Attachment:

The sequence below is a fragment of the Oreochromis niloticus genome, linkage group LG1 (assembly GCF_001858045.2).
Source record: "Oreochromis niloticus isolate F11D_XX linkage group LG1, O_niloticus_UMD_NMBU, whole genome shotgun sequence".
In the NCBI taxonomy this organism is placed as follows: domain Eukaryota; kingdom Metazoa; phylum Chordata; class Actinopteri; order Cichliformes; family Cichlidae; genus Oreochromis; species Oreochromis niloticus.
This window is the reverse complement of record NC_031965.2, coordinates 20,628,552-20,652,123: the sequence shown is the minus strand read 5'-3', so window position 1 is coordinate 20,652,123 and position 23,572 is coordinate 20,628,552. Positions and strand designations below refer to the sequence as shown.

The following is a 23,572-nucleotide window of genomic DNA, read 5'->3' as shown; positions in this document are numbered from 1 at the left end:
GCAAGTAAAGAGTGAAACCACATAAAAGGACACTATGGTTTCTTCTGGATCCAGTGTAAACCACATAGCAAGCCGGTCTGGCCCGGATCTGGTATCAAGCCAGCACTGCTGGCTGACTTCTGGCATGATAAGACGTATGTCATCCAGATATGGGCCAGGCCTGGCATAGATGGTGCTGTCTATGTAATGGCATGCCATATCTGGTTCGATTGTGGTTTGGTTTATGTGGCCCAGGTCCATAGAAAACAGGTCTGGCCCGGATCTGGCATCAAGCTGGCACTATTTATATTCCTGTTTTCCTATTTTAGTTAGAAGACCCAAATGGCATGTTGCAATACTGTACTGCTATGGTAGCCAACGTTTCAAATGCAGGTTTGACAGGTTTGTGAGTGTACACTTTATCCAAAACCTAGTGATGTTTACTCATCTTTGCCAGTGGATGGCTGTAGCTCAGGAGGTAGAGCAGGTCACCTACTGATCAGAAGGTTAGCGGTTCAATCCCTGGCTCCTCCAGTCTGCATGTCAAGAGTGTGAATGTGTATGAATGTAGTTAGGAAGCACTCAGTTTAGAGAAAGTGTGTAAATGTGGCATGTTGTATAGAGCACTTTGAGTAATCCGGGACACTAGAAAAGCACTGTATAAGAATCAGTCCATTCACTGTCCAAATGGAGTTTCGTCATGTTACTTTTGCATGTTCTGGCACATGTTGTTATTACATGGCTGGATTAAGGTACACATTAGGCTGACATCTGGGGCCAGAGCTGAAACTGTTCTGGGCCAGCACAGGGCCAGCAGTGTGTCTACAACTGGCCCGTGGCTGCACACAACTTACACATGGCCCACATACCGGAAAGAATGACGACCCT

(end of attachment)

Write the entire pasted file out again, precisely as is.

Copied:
The sequence below is a fragment of the Oreochromis niloticus genome, linkage group LG1 (assembly GCF_001858045.2).
Source record: "Oreochromis niloticus isolate F11D_XX linkage group LG1, O_niloticus_UMD_NMBU, whole genome shotgun sequence".
In the NCBI taxonomy this organism is placed as follows: domain Eukaryota; kingdom Metazoa; phylum Chordata; class Actinopteri; order Cichliformes; family Cichlidae; genus Oreochromis; species Oreochromis niloticus.
This window is the reverse complement of record NC_031965.2, coordinates 20,628,552-20,652,123: the sequence shown is the minus strand read 5'-3', so window position 1 is coordinate 20,652,123 and position 23,572 is coordinate 20,628,552. Positions and strand designations below refer to the sequence as shown.

The following is a 23,572-nucleotide window of genomic DNA, read 5'->3' as shown; positions in this document are numbered from 1 at the left end:
GCAAGTAAAGAGTGAAACCACATAAAAGGACACTATGGTTTCTTCTGGATCCAGTGTAAACCACATAGCAAGCCGGTCTGGCCCGGATCTGGTATCAAGCCAGCACTGCTGGCTGACTTCTGGCATGATAAGACGTATGTCATCCAGATATGGGCCAGGCCTGGCATAGATGGTGCTGTCTATGTAATGGCATGCCATATCTGGTTCGATTGTGGTTTGGTTTATGTGGCCCAGGTCCATAGAAAACAGGTCTGGCCCGGATCTGGCATCAAGCTGGCACTATTTATATTCCTGTTTTCCTATTTTAGTTAGAAGACCCAAATGGCATGTTGCAATACTGTACTGCTATGGTAGCCAACGTTTCAAATGCAGGTTTGACAGGTTTGTGAGTGTACACTTTATCCAAAACCTAGTGATGTTTACTCATCTTTGCCAGTGGATGGCTGTAGCTCAGGAGGTAGAGCAGGTCACCTACTGATCAGAAGGTTAGCGGTTCAATCCCTGGCTCCTCCAGTCTGCATGTCAAGAGTGTGAATGTGTATGAATGTAGTTAGGAAGCACTCAGTTTAGAGAAAGTGTGTAAATGTGGCATGTTGTATAGAGCACTTTGAGTAATCCGGGACACTAGAAAAGCACTGTATAAGAATCAGTCCATTCACTGTCCAAATGGAGTTTCGTCATGTTACTTTTGCATGTTCTGGCACATGTTGTTATTACATGGCTGGATTAAGGTACACATTAGGCTGACATCTGGGGCCAGAGCTGAAACTGTTCTGGGCCAGCACAGGGCCAGCAGTGTGTCTACAACTGGCCCGTGGCTGCACACAACTTACACATGGCCCACATACCGGAAAGAATGACGACCCT